THE ANDERSON TAPES, a snazzy heist thriller from 1971, beat the more celebrated (by critics, anyway) The Conversation out of the gate by three years in looking at the intrusive surveillance people were getting alarmed about. Given the Orwellian nightmare we labor under today, it’s downright nostalgic (how many agencies just monitored that last keystroke—for our ‘protection’?). Watching it again also brings back the fun of that era’s Big City Crime Flicks, a crop of the best dealt by the guy who steered this one, director Sidney Lumet.
Working from a popular Lawrence Sanders book, screenwriter Frank Pierson (Cat Ballou, Cool Hand Luke, Dog Day Afternoon) gives Lumet a slick jigsaw to play with as a crew of ex-cons scheme to rip-off the goodies from an entire high-class apartment in one sweep. Out of the loop after a ten-spot in the joint, leader Sean Connery is not prepared for the Knave New World of omnipresent audio & visual bugging, and he’s further handicapped by his sketchy crew: fluttery Martin Balsam, fossil Stan Gottlieb, wary soul brothers Dick Anthony Williams and Paul Benjamin, brash punk Christopher Walken (his feature debut) and flashpoint brutal thug Val Avery. Can hooker girlfriend Dyan Cannon be trusted?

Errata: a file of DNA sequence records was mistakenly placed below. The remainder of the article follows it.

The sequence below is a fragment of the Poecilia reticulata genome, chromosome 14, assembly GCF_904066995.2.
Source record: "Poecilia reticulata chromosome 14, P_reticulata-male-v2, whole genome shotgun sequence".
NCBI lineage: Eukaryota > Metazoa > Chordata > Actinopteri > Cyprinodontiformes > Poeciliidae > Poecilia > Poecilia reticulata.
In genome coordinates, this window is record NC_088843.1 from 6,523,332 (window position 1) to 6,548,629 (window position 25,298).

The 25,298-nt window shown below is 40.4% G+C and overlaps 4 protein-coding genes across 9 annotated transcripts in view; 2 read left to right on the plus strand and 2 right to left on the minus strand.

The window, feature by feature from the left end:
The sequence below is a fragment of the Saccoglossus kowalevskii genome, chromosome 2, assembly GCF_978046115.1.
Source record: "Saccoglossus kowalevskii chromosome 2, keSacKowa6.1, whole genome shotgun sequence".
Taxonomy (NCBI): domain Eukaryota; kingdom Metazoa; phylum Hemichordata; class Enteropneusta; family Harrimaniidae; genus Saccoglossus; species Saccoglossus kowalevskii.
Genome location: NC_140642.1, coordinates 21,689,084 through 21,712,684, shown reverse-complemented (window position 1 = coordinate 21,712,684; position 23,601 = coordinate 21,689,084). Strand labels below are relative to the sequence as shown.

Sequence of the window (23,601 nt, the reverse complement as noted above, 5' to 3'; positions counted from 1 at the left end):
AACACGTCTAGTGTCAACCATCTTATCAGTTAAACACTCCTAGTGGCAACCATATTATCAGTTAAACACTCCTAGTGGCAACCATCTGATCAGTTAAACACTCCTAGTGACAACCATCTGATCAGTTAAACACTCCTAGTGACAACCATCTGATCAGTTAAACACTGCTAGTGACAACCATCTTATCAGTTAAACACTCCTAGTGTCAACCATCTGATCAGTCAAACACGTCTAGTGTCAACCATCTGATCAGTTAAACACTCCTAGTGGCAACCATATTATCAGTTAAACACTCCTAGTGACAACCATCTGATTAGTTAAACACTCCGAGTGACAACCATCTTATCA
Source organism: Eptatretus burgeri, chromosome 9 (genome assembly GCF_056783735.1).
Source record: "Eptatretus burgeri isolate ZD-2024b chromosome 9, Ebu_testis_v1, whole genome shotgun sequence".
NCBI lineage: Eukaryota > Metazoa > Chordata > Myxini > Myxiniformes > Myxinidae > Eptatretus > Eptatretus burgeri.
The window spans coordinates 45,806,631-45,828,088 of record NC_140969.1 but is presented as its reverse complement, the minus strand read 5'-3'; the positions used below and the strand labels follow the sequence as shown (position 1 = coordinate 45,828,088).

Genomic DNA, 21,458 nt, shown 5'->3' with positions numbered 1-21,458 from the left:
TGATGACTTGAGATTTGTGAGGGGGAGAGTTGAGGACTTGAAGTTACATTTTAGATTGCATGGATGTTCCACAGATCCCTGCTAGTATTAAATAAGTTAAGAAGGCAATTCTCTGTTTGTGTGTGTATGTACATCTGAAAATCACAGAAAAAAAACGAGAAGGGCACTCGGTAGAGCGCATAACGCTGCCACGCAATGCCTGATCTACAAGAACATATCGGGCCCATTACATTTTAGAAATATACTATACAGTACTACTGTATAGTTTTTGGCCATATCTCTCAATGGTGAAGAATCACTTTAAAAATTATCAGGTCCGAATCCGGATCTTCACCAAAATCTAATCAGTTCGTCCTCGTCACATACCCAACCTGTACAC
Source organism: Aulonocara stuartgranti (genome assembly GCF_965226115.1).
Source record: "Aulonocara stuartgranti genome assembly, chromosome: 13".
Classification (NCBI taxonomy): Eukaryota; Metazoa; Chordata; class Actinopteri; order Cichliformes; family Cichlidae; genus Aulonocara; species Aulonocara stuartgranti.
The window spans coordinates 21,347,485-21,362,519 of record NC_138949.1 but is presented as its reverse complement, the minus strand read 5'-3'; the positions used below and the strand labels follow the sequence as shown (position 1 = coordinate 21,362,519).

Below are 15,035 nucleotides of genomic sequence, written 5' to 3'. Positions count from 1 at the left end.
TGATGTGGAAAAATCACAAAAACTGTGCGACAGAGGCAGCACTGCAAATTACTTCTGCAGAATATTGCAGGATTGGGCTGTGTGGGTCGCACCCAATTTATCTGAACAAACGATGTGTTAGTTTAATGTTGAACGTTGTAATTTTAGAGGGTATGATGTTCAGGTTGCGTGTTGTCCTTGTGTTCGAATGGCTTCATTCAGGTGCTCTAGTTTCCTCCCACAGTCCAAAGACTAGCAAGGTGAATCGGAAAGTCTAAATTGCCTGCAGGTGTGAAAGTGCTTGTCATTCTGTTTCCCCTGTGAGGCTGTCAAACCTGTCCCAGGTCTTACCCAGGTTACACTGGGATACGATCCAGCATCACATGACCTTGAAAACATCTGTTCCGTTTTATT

” What’s advertising but a legalized con game? And what the hell’s marriage? Extortion, prostitution, soliciting with a government stamp on it. And what the hell’s your stock market? A fixed horse race. Some business guy steals a bank, he’s a big success story. Face in all the magazines. Some other guy steals the magazine and he’s busted.”
Smart, tense, funny, lean and quick (95 minutes), it came in a comfortable #17 on the hit list for the year. With Ralph Meeker, Garrett Morris, Conrad Bain, Max Showalter and venerable Margaret Hamilton in her last role. Connery is solid, Balsam has a kick playing flamboyantly swishy, Walken, billed as ‘The Kid’, looks it at 28. Only Gottlieb rings false. Quincy Jones did the score.
Both Connery and Lumet needed a hit. Sean hadn’t struck paydirt since You Only Live Twice in 1967 and was coming off expensive flops Shalako, The Molly McGuires and The Red Tent. Lumet was never a money-maker, but he was six-strikes in a row with critics as well as public prior to this–The Group, The Deadly Affair, Bye Bye Braverman, The Sea Gull, The Appointment and Last Of The Mobile Hot Shots. Lumet had directed Connery back in 1965 in one of his best performances, The Hill, and after this success they teamed up again for The Offence, Murder On The Orient Express and Family Business.